"The Canadians were rubbish dancers, good at throwing you about but for individual dances, waltzes and foxtrots you needed a Scotsman," she said. "Always records, Glenn Miller, Mantovani, the Foxtrot was my favourite dance. In the biggest hall of all, the one at Crianlarich, I won a Miss Lovely Legs competition!"

The Fighter Boys of the RAF

Richard Hillary, who found fame for his wartime memoir, The Last Enemy, signed up to the RAF Volunteer Reserves with his Oxford university friends in the summer of 1939. After completing RAF training at Kinloss in May 1940, and then posted to Montrose as part of 603 Squadron, they relished the attention they would receive from their pilot's wings now sewn onto their tunics.

He and his friends Peter Pease, Peter Howes and Colin Pinckney in 1940 called themselves the 'long-haired boys' and they enjoyed appearing "slightly scruffy" in upmarket restaurants, shocking the "pink and white cheeked young men" of the infantry regiments. This carefree, irresponsible attitude would be put to the test during the Battle of Britain, where the stress and trauma on these young men was masked by hard drinking and black humour.

The RAF Volunteer Reserve (RAFVR), introduced in 1936, opened up flying to the lower-middle classes too. These auxiliary squadrons had a reputation as "weekend flyers", and the public in the 1930s was shocked by their rebelliousness. They drank heavily, drove fast sports cars and recklessly performed aerial stunts. In the summer of 1939, Tony Bartley trained at No. 13 Flying School in Drem, East Lothian. He and his friends bought a sailboat they named Pimms No. 4, he went into Edinburgh every Saturday for "drink safaris", flew right under the Forth Road Bridge for a dare and 'fell madly in love with the Lord Provost's daughter'.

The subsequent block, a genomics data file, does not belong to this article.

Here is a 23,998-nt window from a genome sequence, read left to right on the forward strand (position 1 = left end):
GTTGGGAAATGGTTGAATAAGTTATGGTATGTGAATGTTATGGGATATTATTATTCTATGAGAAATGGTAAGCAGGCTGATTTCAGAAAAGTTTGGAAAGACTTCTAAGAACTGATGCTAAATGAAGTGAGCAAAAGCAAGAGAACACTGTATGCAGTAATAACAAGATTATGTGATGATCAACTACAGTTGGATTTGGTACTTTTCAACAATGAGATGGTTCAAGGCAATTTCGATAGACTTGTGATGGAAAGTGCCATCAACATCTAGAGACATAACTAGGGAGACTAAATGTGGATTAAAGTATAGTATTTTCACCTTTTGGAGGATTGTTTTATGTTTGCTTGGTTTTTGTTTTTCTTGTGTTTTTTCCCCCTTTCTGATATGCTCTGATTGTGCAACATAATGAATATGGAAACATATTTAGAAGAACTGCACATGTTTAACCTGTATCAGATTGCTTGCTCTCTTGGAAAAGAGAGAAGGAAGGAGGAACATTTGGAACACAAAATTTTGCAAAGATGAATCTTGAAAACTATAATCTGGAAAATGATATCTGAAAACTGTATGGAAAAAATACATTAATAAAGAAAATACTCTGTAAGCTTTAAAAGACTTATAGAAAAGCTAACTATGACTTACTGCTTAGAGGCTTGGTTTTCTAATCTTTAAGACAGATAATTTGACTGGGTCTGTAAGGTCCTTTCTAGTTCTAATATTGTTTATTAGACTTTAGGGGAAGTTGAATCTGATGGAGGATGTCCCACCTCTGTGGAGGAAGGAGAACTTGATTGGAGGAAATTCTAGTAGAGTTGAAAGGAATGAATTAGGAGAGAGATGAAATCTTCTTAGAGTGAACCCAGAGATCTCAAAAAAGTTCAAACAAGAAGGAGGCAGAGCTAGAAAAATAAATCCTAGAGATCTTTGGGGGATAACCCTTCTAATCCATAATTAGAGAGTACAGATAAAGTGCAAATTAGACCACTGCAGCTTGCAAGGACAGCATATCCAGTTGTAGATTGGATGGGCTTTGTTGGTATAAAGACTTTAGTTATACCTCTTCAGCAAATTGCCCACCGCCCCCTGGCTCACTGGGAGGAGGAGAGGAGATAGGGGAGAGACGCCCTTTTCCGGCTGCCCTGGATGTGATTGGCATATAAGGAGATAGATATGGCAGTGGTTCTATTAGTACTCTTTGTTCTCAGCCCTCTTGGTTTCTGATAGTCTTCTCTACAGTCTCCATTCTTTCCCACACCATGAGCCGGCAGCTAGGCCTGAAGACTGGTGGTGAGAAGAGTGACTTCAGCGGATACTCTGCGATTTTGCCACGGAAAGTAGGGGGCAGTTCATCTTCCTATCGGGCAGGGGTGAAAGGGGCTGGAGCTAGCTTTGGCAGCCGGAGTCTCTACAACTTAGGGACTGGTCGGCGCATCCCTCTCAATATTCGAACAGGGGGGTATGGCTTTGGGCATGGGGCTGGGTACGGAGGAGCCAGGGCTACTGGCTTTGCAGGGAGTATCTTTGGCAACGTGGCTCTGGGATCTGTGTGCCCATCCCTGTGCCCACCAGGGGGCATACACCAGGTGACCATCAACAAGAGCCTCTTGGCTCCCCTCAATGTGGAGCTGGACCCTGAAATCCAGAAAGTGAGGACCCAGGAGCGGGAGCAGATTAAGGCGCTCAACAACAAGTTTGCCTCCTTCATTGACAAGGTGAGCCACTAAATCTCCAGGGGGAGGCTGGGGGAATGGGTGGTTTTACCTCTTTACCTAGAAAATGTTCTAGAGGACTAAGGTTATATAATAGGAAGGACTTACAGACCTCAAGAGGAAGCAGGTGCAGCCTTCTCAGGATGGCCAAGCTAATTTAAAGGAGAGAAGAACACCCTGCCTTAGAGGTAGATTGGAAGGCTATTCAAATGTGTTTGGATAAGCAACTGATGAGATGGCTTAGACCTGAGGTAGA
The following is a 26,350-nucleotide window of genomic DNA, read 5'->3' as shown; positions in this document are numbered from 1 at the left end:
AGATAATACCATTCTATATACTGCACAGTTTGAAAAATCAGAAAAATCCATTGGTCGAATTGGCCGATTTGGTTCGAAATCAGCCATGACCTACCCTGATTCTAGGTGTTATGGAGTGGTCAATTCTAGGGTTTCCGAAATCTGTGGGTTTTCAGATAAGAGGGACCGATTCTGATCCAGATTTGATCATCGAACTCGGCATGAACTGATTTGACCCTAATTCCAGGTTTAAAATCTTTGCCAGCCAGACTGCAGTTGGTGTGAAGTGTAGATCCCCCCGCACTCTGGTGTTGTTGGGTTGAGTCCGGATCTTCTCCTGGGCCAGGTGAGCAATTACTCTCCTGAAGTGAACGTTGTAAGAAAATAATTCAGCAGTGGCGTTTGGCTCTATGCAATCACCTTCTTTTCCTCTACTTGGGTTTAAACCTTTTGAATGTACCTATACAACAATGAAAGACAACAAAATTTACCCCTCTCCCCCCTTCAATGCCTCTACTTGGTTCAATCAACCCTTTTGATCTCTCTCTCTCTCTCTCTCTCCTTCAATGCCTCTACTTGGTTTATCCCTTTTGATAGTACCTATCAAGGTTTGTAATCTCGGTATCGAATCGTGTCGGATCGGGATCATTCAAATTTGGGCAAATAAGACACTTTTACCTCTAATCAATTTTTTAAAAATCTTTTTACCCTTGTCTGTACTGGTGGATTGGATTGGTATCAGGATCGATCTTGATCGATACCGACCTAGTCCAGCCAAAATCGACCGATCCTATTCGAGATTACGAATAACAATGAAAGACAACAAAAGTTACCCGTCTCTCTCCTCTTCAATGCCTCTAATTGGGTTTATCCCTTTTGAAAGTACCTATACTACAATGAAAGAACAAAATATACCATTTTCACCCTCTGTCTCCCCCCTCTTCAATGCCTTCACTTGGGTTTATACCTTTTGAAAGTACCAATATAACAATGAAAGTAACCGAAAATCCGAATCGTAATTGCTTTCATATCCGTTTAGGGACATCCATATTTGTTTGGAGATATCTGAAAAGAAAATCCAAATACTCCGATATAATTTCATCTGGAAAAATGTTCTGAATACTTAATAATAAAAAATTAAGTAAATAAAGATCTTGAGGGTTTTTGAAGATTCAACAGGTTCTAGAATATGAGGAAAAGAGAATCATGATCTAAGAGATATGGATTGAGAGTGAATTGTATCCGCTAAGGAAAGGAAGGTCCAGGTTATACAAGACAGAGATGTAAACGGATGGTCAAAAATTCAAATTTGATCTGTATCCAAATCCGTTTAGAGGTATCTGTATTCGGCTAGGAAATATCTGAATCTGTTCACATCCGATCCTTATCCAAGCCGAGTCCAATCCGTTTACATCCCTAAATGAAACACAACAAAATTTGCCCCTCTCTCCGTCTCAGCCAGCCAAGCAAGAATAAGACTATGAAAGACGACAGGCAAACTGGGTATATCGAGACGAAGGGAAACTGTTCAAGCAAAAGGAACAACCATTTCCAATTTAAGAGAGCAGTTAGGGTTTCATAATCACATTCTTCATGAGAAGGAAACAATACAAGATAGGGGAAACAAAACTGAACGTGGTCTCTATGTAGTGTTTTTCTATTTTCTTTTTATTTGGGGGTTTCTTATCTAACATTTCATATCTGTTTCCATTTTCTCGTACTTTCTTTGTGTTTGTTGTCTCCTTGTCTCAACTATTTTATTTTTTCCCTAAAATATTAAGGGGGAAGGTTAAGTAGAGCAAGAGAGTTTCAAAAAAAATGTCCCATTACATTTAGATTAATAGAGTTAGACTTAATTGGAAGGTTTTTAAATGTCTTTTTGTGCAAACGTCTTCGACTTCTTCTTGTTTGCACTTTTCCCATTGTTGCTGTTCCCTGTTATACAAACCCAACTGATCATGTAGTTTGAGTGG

As well as being nicknamed the "Glamour Boys" for the way they wore their uniform with desirable panache, the pilots of Fighter Command were also called the "Brylcreem Boys", because of their movie-star hairstyles, and left the top button of their uniform tunic undone, which became known as "Fighter Boy style".

Winston Churchill coined the nickname "The Few" for the men of the RAF who pushed back the Luftwaffe during the Battle of Britain. They were, as Tony Bartley wrote, "a generation born to war, as a generation earlier our fathers were. Some of us were men, but most still boys … we were fit and fearless, in the beginning. By the end, we were old and tired, and knew what fear was. We expected to die, but, in the meantime were determined to live every minute of each day. Aeroplanes were our first love, followed by girls and alcohol. All three were indispensable to our existence."